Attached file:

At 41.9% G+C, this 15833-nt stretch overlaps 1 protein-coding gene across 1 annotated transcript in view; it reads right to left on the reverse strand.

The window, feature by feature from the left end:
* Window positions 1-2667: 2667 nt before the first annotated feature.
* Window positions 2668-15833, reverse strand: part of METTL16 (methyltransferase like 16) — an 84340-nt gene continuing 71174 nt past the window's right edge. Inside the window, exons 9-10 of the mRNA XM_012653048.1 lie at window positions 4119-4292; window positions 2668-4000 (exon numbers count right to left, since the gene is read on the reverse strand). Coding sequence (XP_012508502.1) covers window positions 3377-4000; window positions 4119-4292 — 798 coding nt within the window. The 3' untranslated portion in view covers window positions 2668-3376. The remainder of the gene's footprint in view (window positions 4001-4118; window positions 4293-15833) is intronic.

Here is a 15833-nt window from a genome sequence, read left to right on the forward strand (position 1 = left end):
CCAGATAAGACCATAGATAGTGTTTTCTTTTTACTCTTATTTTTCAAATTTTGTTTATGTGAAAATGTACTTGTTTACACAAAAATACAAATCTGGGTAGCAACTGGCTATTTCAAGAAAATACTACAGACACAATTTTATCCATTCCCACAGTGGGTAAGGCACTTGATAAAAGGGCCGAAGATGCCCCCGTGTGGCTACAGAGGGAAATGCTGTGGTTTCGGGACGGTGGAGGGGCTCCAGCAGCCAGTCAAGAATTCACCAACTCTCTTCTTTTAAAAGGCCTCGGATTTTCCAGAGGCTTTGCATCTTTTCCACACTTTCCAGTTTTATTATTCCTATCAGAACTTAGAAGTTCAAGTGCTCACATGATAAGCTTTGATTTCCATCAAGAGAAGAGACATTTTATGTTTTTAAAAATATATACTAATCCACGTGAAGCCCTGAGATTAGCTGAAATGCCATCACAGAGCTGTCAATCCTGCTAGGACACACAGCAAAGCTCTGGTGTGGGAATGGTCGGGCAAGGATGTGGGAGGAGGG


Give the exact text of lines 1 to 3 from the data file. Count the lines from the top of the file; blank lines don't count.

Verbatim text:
At 41.9% G+C, this 15833-nt stretch overlaps 1 protein-coding gene across 1 annotated transcript in view; it reads right to left on the reverse strand.

The window, feature by feature from the left end:
* Window positions 1-2667: 2667 nt before the first annotated feature.